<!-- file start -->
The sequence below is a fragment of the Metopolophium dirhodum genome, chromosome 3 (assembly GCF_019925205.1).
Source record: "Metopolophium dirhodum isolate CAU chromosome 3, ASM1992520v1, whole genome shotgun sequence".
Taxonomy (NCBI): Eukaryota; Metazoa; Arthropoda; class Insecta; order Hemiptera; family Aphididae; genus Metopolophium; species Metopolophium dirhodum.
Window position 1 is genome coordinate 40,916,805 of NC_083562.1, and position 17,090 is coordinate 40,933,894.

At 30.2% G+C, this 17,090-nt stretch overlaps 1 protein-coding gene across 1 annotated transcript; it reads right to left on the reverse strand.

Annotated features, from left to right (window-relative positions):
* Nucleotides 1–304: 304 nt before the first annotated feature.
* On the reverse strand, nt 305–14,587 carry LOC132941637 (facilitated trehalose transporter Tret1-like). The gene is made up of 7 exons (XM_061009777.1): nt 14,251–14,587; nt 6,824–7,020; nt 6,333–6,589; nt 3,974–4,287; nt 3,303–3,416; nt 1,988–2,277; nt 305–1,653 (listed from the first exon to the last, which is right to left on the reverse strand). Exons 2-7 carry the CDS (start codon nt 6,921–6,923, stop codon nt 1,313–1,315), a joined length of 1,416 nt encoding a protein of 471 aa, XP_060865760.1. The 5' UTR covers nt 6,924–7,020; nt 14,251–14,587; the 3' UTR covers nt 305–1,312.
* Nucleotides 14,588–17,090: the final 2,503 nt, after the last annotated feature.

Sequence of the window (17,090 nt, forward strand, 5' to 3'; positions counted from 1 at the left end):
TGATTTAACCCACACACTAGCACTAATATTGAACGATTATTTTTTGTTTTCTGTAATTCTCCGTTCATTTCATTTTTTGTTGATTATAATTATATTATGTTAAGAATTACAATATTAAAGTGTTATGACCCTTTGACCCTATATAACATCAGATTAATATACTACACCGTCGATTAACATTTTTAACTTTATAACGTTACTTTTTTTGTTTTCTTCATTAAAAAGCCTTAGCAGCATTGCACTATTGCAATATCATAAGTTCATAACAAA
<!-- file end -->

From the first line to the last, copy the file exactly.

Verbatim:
The sequence below is a fragment of the Metopolophium dirhodum genome, chromosome 3 (assembly GCF_019925205.1).
Source record: "Metopolophium dirhodum isolate CAU chromosome 3, ASM1992520v1, whole genome shotgun sequence".
Taxonomy (NCBI): Eukaryota; Metazoa; Arthropoda; class Insecta; order Hemiptera; family Aphididae; genus Metopolophium; species Metopolophium dirhodum.
Window position 1 is genome coordinate 40,916,805 of NC_083562.1, and position 17,090 is coordinate 40,933,894.

At 30.2% G+C, this 17,090-nt stretch overlaps 1 protein-coding gene across 1 annotated transcript; it reads right to left on the reverse strand.

Annotated features, from left to right (window-relative positions):
* Nucleotides 1–304: 304 nt before the first annotated feature.
* On the reverse strand, nt 305–14,587 carry LOC132941637 (facilitated trehalose transporter Tret1-like). The gene is made up of 7 exons (XM_061009777.1): nt 14,251–14,587; nt 6,824–7,020; nt 6,333–6,589; nt 3,974–4,287; nt 3,303–3,416; nt 1,988–2,277; nt 305–1,653 (listed from the first exon to the last, which is right to left on the reverse strand). Exons 2-7 carry the CDS (start codon nt 6,921–6,923, stop codon nt 1,313–1,315), a joined length of 1,416 nt encoding a protein of 471 aa, XP_060865760.1. The 5' UTR covers nt 6,924–7,020; nt 14,251–14,587; the 3' UTR covers nt 305–1,312.
* Nucleotides 14,588–17,090: the final 2,503 nt, after the last annotated feature.

Sequence of the window (17,090 nt, forward strand, 5' to 3'; positions counted from 1 at the left end):
TGATTTAACCCACACACTAGCACTAATATTGAACGATTATTTTTTGTTTTCTGTAATTCTCCGTTCATTTCATTTTTTGTTGATTATAATTATATTATGTTAAGAATTACAATATTAAAGTGTTATGACCCTTTGACCCTATATAACATCAGATTAATATACTACACCGTCGATTAACATTTTTAACTTTATAACGTTACTTTTTTTGTTTTCTTCATTAAAAAGCCTTAGCAGCATTGCACTATTGCAATATCATAAGTTCATAACAAA